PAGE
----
• Cybersecurity
  • DER Technologies
  • Energy Security
  • Policy and Regulation

DER Vendors Are Pressed to Act on Cybersecurity

Danielle Jablanski
Feb 25, 2021

Computer

Cybersecurity outside of the traditional IT limelight is having its moment. Industrial control system experts have revealed how software supply chain hacks like SolarWinds might impact operational technology. In February, an intruder nearly poisoned the water supply of 15,000 residents in Florida by hijacking remote access software. Recognizing energy infrastructure’s fragility in cyberspace, President Biden renewed emphasis on the cybersecurity of US energy infrastructure and its supply chain. Similarly, the US Department of Energy’s National Renewable Energy Laboratory announced a new office dedicated to distributed energy resources (DER) cybersecurity. 

Instead of energy being generated as it is consumed, transactive energy with DER localizes generation, improves efficiency, stabilizes demand and outages, and reduces single points of failure to create more resilient operations. Rather than a highway system where a breakdown causes widespread impacts and delays, DER technologies provide alternate routes for consumers and prosumers to store and sell excess capacity back to energy providers. However, DER technology and transactive energy are new conduits for cyberattacks on the energy grid. Many unregulated technologies, widely distributed Internet of Things devices, and domestic generation operations either cannot afford cybersecurity or consider it as an afterthought.

To manage additional nodes and generation routes, the grid needs to support more communications between traditional entities and DER quickly and safely. Information needs to be verified, aggregated, automated, and controlled to allow operators to perform oversight and make informed day-to-day decisions. 

New Ways for Vendors to Create Technology with Cybersecurity in Mind
  1. Software-Defined Networking: Software-defined networking is a way of interconnecting Ethernet networks that predetermines data flows to manage the instructions for what data gets sent where. Users define primary and backup communications pathways and can designate separate paths for different applications or data. Any packet on the network that is not identifiable by the set instructions will be dropped. This provides a layer of defense and control for critical processes that require high speed decision-making and is adaptable for individual DER technologies and potentially broader grid integration.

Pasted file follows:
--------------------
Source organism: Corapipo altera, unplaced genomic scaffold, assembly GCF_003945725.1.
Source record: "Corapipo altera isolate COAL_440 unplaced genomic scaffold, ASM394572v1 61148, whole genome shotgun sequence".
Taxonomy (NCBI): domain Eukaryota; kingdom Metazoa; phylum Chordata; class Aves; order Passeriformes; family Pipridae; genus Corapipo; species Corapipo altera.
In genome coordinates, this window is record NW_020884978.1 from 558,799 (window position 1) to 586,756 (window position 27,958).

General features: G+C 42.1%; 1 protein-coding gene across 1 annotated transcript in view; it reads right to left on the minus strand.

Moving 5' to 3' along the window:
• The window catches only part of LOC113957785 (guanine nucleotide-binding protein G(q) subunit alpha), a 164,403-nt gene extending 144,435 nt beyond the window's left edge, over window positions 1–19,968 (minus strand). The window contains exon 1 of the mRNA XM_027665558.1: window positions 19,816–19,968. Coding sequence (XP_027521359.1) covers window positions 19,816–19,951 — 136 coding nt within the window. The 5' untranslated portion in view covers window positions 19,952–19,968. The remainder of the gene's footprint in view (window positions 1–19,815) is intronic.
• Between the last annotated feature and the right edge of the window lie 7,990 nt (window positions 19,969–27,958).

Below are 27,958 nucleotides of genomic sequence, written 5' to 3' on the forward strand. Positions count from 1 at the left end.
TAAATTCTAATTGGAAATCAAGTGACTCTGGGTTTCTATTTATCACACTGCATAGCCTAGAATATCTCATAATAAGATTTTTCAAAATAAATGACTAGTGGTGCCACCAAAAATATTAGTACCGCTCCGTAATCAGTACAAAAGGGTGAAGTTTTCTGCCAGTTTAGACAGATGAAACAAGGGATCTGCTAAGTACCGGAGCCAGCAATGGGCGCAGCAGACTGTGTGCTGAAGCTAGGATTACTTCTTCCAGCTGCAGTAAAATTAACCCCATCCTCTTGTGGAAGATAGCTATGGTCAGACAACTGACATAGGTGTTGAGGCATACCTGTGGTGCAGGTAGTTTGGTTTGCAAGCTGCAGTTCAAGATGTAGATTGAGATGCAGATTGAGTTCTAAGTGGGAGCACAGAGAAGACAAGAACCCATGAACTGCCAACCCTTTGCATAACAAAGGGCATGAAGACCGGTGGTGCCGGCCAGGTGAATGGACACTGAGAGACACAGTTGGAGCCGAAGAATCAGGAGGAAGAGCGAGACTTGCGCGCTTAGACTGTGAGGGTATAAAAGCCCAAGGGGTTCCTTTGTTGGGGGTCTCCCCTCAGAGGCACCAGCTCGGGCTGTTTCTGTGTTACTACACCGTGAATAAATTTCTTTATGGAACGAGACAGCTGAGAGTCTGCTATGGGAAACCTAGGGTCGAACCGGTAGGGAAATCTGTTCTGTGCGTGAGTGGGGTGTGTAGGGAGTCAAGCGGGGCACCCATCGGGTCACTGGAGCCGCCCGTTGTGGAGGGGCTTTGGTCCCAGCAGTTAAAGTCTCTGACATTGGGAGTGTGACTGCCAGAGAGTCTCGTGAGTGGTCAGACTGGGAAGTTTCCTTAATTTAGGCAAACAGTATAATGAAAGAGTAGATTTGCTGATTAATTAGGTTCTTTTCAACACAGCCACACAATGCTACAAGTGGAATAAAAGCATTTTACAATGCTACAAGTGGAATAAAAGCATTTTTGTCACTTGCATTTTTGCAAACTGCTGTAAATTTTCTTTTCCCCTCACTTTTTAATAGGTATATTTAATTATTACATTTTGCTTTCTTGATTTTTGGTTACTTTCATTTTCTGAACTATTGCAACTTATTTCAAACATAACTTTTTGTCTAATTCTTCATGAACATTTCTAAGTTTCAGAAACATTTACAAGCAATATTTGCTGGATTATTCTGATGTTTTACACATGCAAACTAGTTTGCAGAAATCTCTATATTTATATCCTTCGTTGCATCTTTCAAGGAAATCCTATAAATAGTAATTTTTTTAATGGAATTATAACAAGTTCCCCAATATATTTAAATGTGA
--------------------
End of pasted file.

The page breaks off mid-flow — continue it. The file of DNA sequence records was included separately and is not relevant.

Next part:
2. Software Bill of Materials (SBOM): Given the increase in supply chain cyberattacks, calls for a standard system for tracking software and its metadata in critical operations are gaining traction. In industrial control systems, inventory and asset management for digital components is retroactive. For DER, a proactive approach to SBOM that characterizes and tracks all components of each software in use can enhance the integrity of the DER supply chain. There is a push to require vendors to implement an SBOM framework to engender trustworthy suppliers and services. Doing so will promote competition for trust among vendors, create a standard of integrity across DER technology providers, and standardize technologies that interact with the grid. 
  3. DER Cybersecurity Maturity Model: The rapid deployment and democratization of new technologies has given security practitioners pause as insecure and untested products are sometimes rushed to market. Working to harden the grid, researchers at the Pacific Northwest National Laboratory developed leading practices for the DER industry to evaluate the cybersecurity of their products. The model provides an assessment mechanism for vendors’ hardware, software, and firmware based on management priorities, core assessments, and comparative analysis. The assessment is online and can be repeated over time to track improvements. 

As the Energy Cloud 4.0 transforms value chains for power generation and utilities, the frequency and sophistication of cyberattacks are increasing. The good news is that it’s not too late to course correct. DER vendors can take steps to control data flows, micromanage software components, and continually self-evaluate to enhance security, making the grid safer. For energy providers integrating DER technologies, Guidehouse offers iDER—a platform for ambitious ventures into system orchestration and value creation in the future energy system.